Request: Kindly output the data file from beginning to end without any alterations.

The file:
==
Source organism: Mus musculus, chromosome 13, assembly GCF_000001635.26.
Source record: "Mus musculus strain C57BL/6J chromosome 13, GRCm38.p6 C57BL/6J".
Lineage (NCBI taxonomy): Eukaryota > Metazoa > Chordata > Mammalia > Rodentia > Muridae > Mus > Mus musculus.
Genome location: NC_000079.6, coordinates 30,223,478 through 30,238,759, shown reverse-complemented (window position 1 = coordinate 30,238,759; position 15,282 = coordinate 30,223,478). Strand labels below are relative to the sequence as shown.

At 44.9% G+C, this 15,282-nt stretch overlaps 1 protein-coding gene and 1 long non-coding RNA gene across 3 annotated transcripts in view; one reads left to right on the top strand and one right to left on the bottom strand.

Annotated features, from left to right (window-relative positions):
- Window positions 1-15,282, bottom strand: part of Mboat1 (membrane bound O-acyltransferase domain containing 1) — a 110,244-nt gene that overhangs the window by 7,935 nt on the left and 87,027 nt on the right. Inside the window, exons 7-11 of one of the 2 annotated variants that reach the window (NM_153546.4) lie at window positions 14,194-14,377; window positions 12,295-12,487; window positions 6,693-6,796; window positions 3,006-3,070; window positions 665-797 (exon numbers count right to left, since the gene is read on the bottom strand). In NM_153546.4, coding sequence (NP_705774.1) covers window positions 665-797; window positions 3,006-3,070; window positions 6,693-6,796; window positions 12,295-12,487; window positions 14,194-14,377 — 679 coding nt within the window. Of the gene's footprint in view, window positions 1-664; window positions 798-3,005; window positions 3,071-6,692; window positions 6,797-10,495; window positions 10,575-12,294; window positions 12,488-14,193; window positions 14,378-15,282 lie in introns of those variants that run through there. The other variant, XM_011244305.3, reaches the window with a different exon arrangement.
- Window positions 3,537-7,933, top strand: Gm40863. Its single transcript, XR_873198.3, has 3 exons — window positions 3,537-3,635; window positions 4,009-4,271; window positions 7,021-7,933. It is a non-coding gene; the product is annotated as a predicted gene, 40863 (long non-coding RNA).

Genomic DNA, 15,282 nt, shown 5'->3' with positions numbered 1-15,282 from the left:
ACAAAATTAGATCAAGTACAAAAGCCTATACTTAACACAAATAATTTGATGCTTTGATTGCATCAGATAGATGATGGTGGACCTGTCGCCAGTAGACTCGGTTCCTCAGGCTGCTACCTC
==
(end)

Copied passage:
Source organism: Mus musculus, chromosome 13, assembly GCF_000001635.26.
Source record: "Mus musculus strain C57BL/6J chromosome 13, GRCm38.p6 C57BL/6J".
Lineage (NCBI taxonomy): Eukaryota > Metazoa > Chordata > Mammalia > Rodentia > Muridae > Mus > Mus musculus.
Genome location: NC_000079.6, coordinates 30,223,478 through 30,238,759, shown reverse-complemented (window position 1 = coordinate 30,238,759; position 15,282 = coordinate 30,223,478). Strand labels below are relative to the sequence as shown.

At 44.9% G+C, this 15,282-nt stretch overlaps 1 protein-coding gene and 1 long non-coding RNA gene across 3 annotated transcripts in view; one reads left to right on the top strand and one right to left on the bottom strand.

Annotated features, from left to right (window-relative positions):
- Window positions 1-15,282, bottom strand: part of Mboat1 (membrane bound O-acyltransferase domain containing 1) — a 110,244-nt gene that overhangs the window by 7,935 nt on the left and 87,027 nt on the right. Inside the window, exons 7-11 of one of the 2 annotated variants that reach the window (NM_153546.4) lie at window positions 14,194-14,377; window positions 12,295-12,487; window positions 6,693-6,796; window positions 3,006-3,070; window positions 665-797 (exon numbers count right to left, since the gene is read on the bottom strand). In NM_153546.4, coding sequence (NP_705774.1) covers window positions 665-797; window positions 3,006-3,070; window positions 6,693-6,796; window positions 12,295-12,487; window positions 14,194-14,377 — 679 coding nt within the window. Of the gene's footprint in view, window positions 1-664; window positions 798-3,005; window positions 3,071-6,692; window positions 6,797-10,495; window positions 10,575-12,294; window positions 12,488-14,193; window positions 14,378-15,282 lie in introns of those variants that run through there. The other variant, XM_011244305.3, reaches the window with a different exon arrangement.
- Window positions 3,537-7,933, top strand: Gm40863. Its single transcript, XR_873198.3, has 3 exons — window positions 3,537-3,635; window positions 4,009-4,271; window positions 7,021-7,933. It is a non-coding gene; the product is annotated as a predicted gene, 40863 (long non-coding RNA).

Genomic DNA, 15,282 nt, shown 5'->3' with positions numbered 1-15,282 from the left:
ACAAAATTAGATCAAGTACAAAAGCCTATACTTAACACAAATAATTTGATGCTTTGATTGCATCAGATAGATGATGGTGGACCTGTCGCCAGTAGACTCGGTTCCTCAGGCTGCTACCTC